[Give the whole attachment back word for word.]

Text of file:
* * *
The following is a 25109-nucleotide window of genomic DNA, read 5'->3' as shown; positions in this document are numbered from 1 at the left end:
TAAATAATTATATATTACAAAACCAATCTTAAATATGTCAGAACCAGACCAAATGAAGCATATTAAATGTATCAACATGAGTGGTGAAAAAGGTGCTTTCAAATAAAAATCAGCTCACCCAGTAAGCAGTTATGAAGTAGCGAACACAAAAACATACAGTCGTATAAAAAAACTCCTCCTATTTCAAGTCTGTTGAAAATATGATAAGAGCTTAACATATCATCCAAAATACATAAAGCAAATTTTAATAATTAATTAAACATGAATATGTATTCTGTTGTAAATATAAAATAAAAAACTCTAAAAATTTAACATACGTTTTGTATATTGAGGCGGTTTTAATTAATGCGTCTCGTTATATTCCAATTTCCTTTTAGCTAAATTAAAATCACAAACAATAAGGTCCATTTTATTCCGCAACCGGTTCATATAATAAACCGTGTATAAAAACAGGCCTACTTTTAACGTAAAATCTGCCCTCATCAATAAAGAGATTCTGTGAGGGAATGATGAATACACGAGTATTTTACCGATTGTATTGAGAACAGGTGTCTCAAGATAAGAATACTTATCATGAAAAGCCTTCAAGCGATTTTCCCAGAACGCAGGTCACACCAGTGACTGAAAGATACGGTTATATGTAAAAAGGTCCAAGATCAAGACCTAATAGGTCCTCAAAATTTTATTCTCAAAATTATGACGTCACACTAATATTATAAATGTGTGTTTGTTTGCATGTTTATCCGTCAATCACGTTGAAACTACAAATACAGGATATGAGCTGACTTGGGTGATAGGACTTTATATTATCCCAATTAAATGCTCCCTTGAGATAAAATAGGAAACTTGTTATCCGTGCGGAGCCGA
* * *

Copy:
The following is a 25109-nucleotide window of genomic DNA, read 5'->3' as shown; positions in this document are numbered from 1 at the left end:
TAAATAATTATATATTACAAAACCAATCTTAAATATGTCAGAACCAGACCAAATGAAGCATATTAAATGTATCAACATGAGTGGTGAAAAAGGTGCTTTCAAATAAAAATCAGCTCACCCAGTAAGCAGTTATGAAGTAGCGAACACAAAAACATACAGTCGTATAAAAAAACTCCTCCTATTTCAAGTCTGTTGAAAATATGATAAGAGCTTAACATATCATCCAAAATACATAAAGCAAATTTTAATAATTAATTAAACATGAATATGTATTCTGTTGTAAATATAAAATAAAAAACTCTAAAAATTTAACATACGTTTTGTATATTGAGGCGGTTTTAATTAATGCGTCTCGTTATATTCCAATTTCCTTTTAGCTAAATTAAAATCACAAACAATAAGGTCCATTTTATTCCGCAACCGGTTCATATAATAAACCGTGTATAAAAACAGGCCTACTTTTAACGTAAAATCTGCCCTCATCAATAAAGAGATTCTGTGAGGGAATGATGAATACACGAGTATTTTACCGATTGTATTGAGAACAGGTGTCTCAAGATAAGAATACTTATCATGAAAAGCCTTCAAGCGATTTTCCCAGAACGCAGGTCACACCAGTGACTGAAAGATACGGTTATATGTAAAAAGGTCCAAGATCAAGACCTAATAGGTCCTCAAAATTTTATTCTCAAAATTATGACGTCACACTAATATTATAAATGTGTGTTTGTTTGCATGTTTATCCGTCAATCACGTTGAAACTACAAATACAGGATATGAGCTGACTTGGGTGATAGGACTTTATATTATCCCAATTAAATGCTCCCTTGAGATAAAATAGGAAACTTGTTATCCGTGCGGAGCCGA